The Denver Post - - LIFE & CULTURE - Fran­cie Swi­dler: 303-954-1001, fswi­dler@den­ver­ or @fran­cieswi­dler

Cer­tainly, she knows about work­ing dif­fer­ently: Last year, she cre­ated a dress out of book pages for a project at Rocky Moun­tain High School.

But O’Brien is not just about work­ing with wacky ma­te­ri­als: She also has her own cloth­ing line, Molly El­iz­abeth De­signs.

And she gained early ac­cep­tance into the Fash­ion In­sti­tute of De­sign and Mer­chan­dise (FIDM) in California.

At such a young age, O’Brien’s re­sume is im­pres­sive: She’s al­ready par­tic­i­pated in some ma­jor fash­ion weeks. The first was when she was just a high school fresh­man in Ne­braska, and her sew­ing teacher rec­om­mended she au­di­tion for Omaha Fash­ion Week.

Over the course of four months — in be­tween home­work, classes and de­sign­ing prom dresses for friends and fam­ily across the coun­try — O’Brien cre­ated a 1970s-in­spired, eight-piece col­lec­tion to show at Omaha and Kansas City fash­ion weeks, where she was each show’s youngest de­signer.

“What I wanted to re­flect was kind of that late 1960s early 1970s Coachella vibe. I like to de­sign that with a lot of my sketches, it just fit that era,” O’Brien said.

“Suede, lace, fringe, bell bot­toms. So I chose that as a co­he­sive theme, but I still wanted to put a mod­ern twist on it. That’s where a lot of the in­spi­ra­tion for sil­hou­ettes and fab­rics come from.”

The next year, O’Brien’s fam­ily moved to Colorado, and she set her sights on show­ing at Van­cou­ver Fash­ion Week. She had al­ready been work­ing on a new col­lec­tion: Ath­leisure, black and white, ref­eree-in­spired sporty street wear.

“My sec­ond col­lec­tion was prob­a­bly a lit­tle more con­crete,” O’Brien said. “Like I planned out ev­ery­thing in ad­vance.”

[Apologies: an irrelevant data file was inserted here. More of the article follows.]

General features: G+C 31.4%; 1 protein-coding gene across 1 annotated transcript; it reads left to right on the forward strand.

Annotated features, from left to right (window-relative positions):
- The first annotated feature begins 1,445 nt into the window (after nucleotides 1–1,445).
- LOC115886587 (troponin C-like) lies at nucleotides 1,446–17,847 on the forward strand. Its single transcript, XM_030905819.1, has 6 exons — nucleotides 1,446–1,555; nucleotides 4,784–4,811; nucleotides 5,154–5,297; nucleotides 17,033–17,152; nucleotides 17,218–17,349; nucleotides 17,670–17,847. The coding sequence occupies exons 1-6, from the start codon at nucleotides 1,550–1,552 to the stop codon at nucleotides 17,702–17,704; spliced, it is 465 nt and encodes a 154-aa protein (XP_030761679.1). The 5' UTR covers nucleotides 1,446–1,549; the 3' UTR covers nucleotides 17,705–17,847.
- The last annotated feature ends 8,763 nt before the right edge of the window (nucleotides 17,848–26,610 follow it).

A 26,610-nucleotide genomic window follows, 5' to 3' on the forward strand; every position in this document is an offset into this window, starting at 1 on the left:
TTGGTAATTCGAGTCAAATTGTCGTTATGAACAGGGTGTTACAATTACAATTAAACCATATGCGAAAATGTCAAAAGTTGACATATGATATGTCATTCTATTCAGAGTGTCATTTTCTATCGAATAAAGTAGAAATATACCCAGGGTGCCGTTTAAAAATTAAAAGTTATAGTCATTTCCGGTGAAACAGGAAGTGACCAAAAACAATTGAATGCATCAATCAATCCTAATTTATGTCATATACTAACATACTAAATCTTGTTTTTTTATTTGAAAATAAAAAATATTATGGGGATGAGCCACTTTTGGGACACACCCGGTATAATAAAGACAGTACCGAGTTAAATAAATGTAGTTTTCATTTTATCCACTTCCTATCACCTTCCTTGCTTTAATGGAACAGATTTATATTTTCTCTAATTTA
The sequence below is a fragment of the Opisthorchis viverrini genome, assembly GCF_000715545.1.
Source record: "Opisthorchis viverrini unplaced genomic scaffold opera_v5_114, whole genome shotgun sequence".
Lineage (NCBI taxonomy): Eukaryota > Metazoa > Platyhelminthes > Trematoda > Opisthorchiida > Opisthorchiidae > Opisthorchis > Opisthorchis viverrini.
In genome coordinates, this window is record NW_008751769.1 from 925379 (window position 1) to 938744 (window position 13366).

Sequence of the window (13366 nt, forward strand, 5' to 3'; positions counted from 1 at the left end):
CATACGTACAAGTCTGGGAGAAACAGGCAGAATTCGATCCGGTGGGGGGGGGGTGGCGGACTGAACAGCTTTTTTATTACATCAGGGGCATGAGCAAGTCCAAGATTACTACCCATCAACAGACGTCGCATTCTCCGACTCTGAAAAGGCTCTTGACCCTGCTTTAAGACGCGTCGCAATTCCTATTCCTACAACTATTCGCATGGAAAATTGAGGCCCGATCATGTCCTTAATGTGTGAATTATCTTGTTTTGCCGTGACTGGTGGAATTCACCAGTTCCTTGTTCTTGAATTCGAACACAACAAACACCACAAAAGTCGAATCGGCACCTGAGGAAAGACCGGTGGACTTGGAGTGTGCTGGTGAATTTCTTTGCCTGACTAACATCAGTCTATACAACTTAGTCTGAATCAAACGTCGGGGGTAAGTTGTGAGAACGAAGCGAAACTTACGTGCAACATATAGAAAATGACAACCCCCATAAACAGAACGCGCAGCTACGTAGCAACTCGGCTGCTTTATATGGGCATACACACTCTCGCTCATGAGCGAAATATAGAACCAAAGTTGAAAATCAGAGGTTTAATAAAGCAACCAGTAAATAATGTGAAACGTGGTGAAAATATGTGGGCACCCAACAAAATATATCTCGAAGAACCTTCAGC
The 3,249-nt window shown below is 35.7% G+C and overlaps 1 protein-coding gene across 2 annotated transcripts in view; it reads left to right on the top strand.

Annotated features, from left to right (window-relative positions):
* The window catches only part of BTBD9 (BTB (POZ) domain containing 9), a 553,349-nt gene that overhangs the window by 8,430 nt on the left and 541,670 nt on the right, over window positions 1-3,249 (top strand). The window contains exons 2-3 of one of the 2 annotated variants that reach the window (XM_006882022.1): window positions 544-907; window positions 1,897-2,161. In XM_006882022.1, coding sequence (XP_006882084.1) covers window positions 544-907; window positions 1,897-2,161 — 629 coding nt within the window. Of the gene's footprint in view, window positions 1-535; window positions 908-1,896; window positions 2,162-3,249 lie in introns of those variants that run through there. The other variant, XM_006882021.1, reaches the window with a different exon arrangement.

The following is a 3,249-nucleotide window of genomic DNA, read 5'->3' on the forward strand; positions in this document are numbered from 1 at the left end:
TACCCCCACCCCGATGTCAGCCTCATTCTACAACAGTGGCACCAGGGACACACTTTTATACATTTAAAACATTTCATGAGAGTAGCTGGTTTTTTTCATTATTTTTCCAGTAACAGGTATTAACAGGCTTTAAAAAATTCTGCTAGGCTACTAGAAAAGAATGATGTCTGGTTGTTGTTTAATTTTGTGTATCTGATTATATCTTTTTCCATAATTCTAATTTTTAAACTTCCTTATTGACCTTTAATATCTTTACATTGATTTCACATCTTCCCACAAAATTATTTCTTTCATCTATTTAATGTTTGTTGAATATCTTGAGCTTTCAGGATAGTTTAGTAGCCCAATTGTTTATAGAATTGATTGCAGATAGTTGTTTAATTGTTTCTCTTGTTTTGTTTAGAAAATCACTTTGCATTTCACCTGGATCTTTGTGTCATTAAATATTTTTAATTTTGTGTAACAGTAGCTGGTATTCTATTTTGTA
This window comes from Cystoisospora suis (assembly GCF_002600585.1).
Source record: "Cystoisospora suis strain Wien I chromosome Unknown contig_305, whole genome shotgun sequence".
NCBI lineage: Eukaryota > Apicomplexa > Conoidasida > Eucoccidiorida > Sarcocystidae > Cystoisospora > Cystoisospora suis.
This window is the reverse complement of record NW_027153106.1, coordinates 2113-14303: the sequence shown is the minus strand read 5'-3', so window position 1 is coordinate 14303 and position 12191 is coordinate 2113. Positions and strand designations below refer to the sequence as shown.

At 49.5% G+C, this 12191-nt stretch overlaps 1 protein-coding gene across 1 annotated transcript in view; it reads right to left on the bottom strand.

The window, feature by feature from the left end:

The next thing she knew, O’Brien found her­self ap­ply­ing for “Project Run­way Jr.” and stress­ing out over the rig­or­ous, five-month­long au­di­tion process.

“That was al­most as hard as be­ing on the show,” O’Brien said. “It def­i­nitely trains you for having to go in there and be in that type of en­vi­ron­ment.”

The Project Run­way spinoff for 13- to 17-year-olds fol­lows the same pat­tern as the orig­i­nal: 12 eclec­tic, ama­teur cloth­ing de­sign­ers hole up in New York City for a month, fran­ti­cally com­pet­ing against each other in bizarre and un­con­ven­tional fash­ion-de­sign chal­lenges while rac­ing against the clock and en­dur­ing harsh eval­u­a­tions from fash­ion con­sul­tant Tim Gunn and other in­dus­try celebri­ties.

“You just have to think re­ally fast and think on your feet re­ally quick,” O’Brien said. “And you have to make some­thing that rep­re­sents your de­sign style, some­thing that fits the chal­lenge, but also some­thing that ap­peals to the judges. Fash­ion is def­i­nitely very sub­jec­tive.”

Fast-for­ward to De­cem­ber: Film­ing for “Project Run­way Ju­nior” has wrapped, and a win­ner has been cho­sen, but the show hasn’t aired yet — so O’Brien can’t re­veal much about the se­ries or any­thing about the chal­lenges (you’ll have to watch for your­self ).

But she can say this about the ex­pe­ri­ence: “My fa­vorite part about be­ing on the show was get­ting to meet all the peo­ple, You don’t meet a lot of other kids your age who de­sign, so it’s just re­ally cool.”

Pho­tos by Joe Amon, The Den­ver Post

Molly O’Brien, a 17-year-old se­nior at Rocky Moun­tain High School in Fort Collins, wears her Molly El­iz­abeth graphic tee by dig­i­tal de­signer Pais­ley Green, another 17-year-old from Fort Collins.

Molly O’Brien cre­ated these draw­ings for a dress that Ser­ena Lau­rel wore on the red car­pet at Starlight’s Dream Hal­loween in Oc­to­ber in Los An­ge­les.

Molly O’Brien op­er­ates her fash­ion line — un­der her la­bel, Molly El­iz­abeth — from out of her home.

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